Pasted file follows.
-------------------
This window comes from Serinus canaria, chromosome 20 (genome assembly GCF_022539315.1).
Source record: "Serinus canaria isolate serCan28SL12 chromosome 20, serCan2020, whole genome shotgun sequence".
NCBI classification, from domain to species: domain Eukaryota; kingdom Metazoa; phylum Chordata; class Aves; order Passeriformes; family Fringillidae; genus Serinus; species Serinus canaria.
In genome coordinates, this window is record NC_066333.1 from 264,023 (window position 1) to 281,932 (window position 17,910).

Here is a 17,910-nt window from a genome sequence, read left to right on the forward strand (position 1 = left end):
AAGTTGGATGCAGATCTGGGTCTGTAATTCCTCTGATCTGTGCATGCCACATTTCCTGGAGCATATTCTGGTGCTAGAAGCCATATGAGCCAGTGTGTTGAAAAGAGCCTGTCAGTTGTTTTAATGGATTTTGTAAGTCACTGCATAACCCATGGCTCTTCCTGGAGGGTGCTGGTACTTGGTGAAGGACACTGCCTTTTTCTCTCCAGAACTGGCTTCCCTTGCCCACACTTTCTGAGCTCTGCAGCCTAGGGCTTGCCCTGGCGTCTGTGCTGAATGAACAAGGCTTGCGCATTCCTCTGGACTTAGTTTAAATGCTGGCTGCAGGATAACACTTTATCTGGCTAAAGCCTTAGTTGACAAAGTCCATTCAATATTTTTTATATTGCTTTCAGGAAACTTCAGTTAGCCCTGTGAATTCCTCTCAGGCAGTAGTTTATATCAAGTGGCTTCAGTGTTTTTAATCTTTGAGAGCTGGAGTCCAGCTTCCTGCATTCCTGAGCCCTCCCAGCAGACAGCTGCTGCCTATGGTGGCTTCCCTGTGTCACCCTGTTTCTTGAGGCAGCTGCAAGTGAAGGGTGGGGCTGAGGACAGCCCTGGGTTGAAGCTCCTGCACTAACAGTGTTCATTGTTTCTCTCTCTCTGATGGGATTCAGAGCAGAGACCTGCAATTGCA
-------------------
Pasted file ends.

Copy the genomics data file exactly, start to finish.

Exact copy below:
This window comes from Serinus canaria, chromosome 20 (genome assembly GCF_022539315.1).
Source record: "Serinus canaria isolate serCan28SL12 chromosome 20, serCan2020, whole genome shotgun sequence".
NCBI classification, from domain to species: domain Eukaryota; kingdom Metazoa; phylum Chordata; class Aves; order Passeriformes; family Fringillidae; genus Serinus; species Serinus canaria.
In genome coordinates, this window is record NC_066333.1 from 264,023 (window position 1) to 281,932 (window position 17,910).

Here is a 17,910-nt window from a genome sequence, read left to right on the forward strand (position 1 = left end):
AAGTTGGATGCAGATCTGGGTCTGTAATTCCTCTGATCTGTGCATGCCACATTTCCTGGAGCATATTCTGGTGCTAGAAGCCATATGAGCCAGTGTGTTGAAAAGAGCCTGTCAGTTGTTTTAATGGATTTTGTAAGTCACTGCATAACCCATGGCTCTTCCTGGAGGGTGCTGGTACTTGGTGAAGGACACTGCCTTTTTCTCTCCAGAACTGGCTTCCCTTGCCCACACTTTCTGAGCTCTGCAGCCTAGGGCTTGCCCTGGCGTCTGTGCTGAATGAACAAGGCTTGCGCATTCCTCTGGACTTAGTTTAAATGCTGGCTGCAGGATAACACTTTATCTGGCTAAAGCCTTAGTTGACAAAGTCCATTCAATATTTTTTATATTGCTTTCAGGAAACTTCAGTTAGCCCTGTGAATTCCTCTCAGGCAGTAGTTTATATCAAGTGGCTTCAGTGTTTTTAATCTTTGAGAGCTGGAGTCCAGCTTCCTGCATTCCTGAGCCCTCCCAGCAGACAGCTGCTGCCTATGGTGGCTTCCCTGTGTCACCCTGTTTCTTGAGGCAGCTGCAAGTGAAGGGTGGGGCTGAGGACAGCCCTGGGTTGAAGCTCCTGCACTAACAGTGTTCATTGTTTCTCTCTCTCTGATGGGATTCAGAGCAGAGACCTGCAATTGCA